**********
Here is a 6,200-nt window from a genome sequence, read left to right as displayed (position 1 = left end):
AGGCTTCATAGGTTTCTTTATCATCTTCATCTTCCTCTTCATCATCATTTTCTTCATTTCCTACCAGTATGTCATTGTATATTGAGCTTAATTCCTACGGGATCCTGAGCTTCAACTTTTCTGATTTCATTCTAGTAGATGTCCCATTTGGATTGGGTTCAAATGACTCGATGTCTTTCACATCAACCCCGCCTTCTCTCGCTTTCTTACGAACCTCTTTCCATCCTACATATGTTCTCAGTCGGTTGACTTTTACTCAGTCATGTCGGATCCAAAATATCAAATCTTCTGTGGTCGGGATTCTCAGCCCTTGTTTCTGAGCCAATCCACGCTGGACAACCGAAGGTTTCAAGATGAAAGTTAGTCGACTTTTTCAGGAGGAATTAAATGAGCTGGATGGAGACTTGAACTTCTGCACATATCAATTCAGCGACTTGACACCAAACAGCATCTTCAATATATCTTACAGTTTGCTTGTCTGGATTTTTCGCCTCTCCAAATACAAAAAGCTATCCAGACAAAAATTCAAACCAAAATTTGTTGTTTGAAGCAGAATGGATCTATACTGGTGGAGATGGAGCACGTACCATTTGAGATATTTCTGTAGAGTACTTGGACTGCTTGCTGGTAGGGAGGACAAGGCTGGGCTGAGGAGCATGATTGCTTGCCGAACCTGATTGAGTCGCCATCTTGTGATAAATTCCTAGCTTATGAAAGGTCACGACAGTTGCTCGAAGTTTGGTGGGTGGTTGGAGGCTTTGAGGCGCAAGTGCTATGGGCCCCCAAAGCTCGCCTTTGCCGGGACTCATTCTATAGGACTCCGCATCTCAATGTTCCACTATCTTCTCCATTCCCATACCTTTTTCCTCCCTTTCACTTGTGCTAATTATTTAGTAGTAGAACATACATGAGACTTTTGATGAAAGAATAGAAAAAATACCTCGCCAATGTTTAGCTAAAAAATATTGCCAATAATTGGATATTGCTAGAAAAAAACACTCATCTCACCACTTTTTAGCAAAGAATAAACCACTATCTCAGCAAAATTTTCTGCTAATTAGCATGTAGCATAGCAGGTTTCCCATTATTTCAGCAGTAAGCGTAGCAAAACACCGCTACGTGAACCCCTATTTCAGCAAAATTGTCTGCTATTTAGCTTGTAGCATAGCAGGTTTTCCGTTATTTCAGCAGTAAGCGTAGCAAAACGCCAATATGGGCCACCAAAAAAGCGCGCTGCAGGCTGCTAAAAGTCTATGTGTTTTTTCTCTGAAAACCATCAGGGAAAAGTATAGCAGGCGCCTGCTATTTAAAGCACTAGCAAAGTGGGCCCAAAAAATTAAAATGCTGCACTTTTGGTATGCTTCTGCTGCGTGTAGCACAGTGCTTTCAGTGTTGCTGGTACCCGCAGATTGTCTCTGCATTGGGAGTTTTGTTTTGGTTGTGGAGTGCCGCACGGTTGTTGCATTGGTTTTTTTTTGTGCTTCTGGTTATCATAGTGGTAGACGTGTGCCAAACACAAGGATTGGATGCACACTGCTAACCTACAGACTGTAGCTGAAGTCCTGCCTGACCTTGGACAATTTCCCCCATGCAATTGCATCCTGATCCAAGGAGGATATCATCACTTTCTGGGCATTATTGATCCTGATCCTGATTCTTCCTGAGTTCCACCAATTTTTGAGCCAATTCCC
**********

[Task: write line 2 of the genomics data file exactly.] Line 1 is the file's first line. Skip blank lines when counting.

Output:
AGGCTTCATAGGTTTCTTTATCATCTTCATCTTCCTCTTCATCATCATTTTCTTCATTTCCTACCAGTATGTCATTGTATATTGAGCTTAATTCCTACGGGATCCTGAGCTTCAACTTTTCTGATTTCATTCTAGTAGATGTCCCATTTGGATTGGGTTCAAATGACTCGATGTCTTTCACATCAACCCCGCCTTCTCTCGCTTTCTTACGAACCTCTTTCCATCCTACATATGTTCTCAGTCGGTTGACTTTTACTCAGTCATGTCGGATCCAAAATATCAAATCTTCTGTGGTCGGGATTCTCAGCCCTTGTTTCTGAGCCAATCCACGCTGGACAACCGAAGGTTTCAAGATGAAAGTTAGTCGACTTTTTCAGGAGGAATTAAATGAGCTGGATGGAGACTTGAACTTCTGCACATATCAATTCAGCGACTTGACACCAAACAGCATCTTCAATATATCTTACAGTTTGCTTGTCTGGATTTTTCGCCTCTCCAAATACAAAAAGCTATCCAGACAAAAATTCAAACCAAAATTTGTTGTTTGAAGCAGAATGGATCTATACTGGTGGAGATGGAGCACGTACCATTTGAGATATTTCTGTAGAGTACTTGGACTGCTTGCTGGTAGGGAGGACAAGGCTGGGCTGAGGAGCATGATTGCTTGCCGAACCTGATTGAGTCGCCATCTTGTGATAAATTCCTAGCTTATGAAAGGTCACGACAGTTGCTCGAAGTTTGGTGGGTGGTTGGAGGCTTTGAGGCGCAAGTGCTATGGGCCCCCAAAGCTCGCCTTTGCCGGGACTCATTCTATAGGACTCCGCATCTCAATGTTCCACTATCTTCTCCATTCCCATACCTTTTTCCTCCCTTTCACTTGTGCTAATTATTTAGTAGTAGAACATACATGAGACTTTTGATGAAAGAATAGAAAAAATACCTCGCCAATGTTTAGCTAAAAAATATTGCCAATAATTGGATATTGCTAGAAAAAAACACTCATCTCACCACTTTTTAGCAAAGAATAAACCACTATCTCAGCAAAATTTTCTGCTAATTAGCATGTAGCATAGCAGGTTTCCCATTATTTCAGCAGTAAGCGTAGCAAAACACCGCTACGTGAACCCCTATTTCAGCAAAATTGTCTGCTATTTAGCTTGTAGCATAGCAGGTTTTCCGTTATTTCAGCAGTAAGCGTAGCAAAACGCCAATATGGGCCACCAAAAAAGCGCGCTGCAGGCTGCTAAAAGTCTATGTGTTTTTTCTCTGAAAACCATCAGGGAAAAGTATAGCAGGCGCCTGCTATTTAAAGCACTAGCAAAGTGGGCCCAAAAAATTAAAATGCTGCACTTTTGGTATGCTTCTGCTGCGTGTAGCACAGTGCTTTCAGTGTTGCTGGTACCCGCAGATTGTCTCTGCATTGGGAGTTTTGTTTTGGTTGTGGAGTGCCGCACGGTTGTTGCATTGGTTTTTTTTTGTGCTTCTGGTTATCATAGTGGTAGACGTGTGCCAAACACAAGGATTGGATGCACACTGCTAACCTACAGACTGTAGCTGAAGTCCTGCCTGACCTTGGACAATTTCCCCCATGCAATTGCATCCTGATCCAAGGAGGATATCATCACTTTCTGGGCATTATTGATCCTGATCCTGATTCTTCCTGAGTTCCACCAATTTTTGAGCCAATTCCC